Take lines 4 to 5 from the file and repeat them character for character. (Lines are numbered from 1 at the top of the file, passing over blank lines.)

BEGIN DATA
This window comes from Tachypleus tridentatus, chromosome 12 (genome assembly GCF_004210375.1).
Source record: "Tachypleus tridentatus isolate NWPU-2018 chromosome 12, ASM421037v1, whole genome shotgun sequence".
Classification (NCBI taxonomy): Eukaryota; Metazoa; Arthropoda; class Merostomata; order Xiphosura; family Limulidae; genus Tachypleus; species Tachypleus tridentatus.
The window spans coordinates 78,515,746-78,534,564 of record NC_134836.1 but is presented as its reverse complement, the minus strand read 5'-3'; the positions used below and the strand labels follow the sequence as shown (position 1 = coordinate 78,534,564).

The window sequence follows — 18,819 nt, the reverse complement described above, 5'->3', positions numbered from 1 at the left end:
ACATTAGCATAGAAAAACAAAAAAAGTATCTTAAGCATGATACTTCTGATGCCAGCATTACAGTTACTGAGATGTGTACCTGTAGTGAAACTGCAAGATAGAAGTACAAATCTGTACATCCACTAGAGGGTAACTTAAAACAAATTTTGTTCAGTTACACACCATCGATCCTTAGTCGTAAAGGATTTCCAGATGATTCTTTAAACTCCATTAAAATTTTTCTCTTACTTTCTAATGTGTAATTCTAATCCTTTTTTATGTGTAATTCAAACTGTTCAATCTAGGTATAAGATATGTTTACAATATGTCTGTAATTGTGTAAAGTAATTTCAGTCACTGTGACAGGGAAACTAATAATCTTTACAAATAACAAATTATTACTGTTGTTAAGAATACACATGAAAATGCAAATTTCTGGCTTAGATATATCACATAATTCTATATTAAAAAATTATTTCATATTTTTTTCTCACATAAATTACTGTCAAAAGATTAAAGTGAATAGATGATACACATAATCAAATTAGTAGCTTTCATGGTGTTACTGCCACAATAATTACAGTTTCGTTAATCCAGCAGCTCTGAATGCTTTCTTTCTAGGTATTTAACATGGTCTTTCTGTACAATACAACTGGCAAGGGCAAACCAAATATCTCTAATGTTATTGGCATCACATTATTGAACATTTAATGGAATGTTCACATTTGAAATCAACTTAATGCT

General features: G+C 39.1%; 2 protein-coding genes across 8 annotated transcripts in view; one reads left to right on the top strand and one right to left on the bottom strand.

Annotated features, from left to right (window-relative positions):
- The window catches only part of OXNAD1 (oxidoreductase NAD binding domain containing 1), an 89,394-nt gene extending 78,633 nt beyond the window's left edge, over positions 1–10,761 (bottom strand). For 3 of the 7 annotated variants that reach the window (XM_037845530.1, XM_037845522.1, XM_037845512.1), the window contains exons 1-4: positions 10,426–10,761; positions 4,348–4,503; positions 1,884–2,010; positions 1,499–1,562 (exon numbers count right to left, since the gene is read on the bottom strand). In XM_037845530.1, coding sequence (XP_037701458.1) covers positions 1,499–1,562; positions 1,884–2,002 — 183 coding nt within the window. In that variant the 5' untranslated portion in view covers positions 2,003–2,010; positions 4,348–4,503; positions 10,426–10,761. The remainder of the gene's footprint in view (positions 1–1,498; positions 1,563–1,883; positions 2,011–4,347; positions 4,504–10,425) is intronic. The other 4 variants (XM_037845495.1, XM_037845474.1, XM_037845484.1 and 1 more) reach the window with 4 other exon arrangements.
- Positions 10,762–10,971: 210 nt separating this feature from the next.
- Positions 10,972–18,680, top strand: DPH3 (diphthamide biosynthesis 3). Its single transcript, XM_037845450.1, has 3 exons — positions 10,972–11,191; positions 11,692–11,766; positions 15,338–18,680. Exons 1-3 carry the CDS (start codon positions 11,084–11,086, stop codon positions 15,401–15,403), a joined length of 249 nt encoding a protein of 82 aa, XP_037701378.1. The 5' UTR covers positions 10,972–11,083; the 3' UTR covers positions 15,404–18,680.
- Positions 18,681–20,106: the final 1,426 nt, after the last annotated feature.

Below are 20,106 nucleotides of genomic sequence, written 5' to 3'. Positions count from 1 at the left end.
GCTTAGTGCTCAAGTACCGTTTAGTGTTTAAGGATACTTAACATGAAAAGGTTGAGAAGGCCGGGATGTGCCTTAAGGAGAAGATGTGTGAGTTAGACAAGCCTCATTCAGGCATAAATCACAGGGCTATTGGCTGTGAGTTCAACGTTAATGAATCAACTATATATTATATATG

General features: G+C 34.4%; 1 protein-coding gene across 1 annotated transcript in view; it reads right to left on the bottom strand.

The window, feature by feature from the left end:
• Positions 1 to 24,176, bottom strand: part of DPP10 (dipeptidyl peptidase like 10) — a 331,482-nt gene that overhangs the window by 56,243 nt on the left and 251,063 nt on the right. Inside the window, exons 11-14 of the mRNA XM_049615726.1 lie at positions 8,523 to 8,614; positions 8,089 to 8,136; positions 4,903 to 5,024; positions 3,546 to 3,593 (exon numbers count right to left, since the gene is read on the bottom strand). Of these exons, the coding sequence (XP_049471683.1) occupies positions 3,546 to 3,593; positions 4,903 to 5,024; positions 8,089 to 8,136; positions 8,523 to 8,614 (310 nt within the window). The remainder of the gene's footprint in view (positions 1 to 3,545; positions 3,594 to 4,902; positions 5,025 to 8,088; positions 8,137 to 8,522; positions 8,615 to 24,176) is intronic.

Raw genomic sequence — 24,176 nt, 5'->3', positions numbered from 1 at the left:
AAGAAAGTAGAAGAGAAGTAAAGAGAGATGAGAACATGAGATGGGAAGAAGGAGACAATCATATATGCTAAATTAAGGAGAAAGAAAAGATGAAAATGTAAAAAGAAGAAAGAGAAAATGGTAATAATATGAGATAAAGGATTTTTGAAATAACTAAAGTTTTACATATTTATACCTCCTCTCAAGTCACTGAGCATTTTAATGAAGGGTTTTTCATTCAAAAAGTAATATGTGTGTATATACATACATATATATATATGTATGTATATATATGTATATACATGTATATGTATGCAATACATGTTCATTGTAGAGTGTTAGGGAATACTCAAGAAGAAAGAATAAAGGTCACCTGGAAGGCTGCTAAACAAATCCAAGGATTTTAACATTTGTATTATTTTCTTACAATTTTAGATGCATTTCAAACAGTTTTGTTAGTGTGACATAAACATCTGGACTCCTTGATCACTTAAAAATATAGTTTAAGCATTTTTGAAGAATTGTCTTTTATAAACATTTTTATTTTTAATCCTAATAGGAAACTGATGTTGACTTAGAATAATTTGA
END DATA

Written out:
The window spans coordinates 78,515,746-78,534,564 of record NC_134836.1 but is presented as its reverse complement, the minus strand read 5'-3'; the positions used below and the strand labels follow the sequence as shown (position 1 = coordinate 78,534,564).

The window sequence follows — 18,819 nt, the reverse complement described above, 5'->3', positions numbered from 1 at the left end: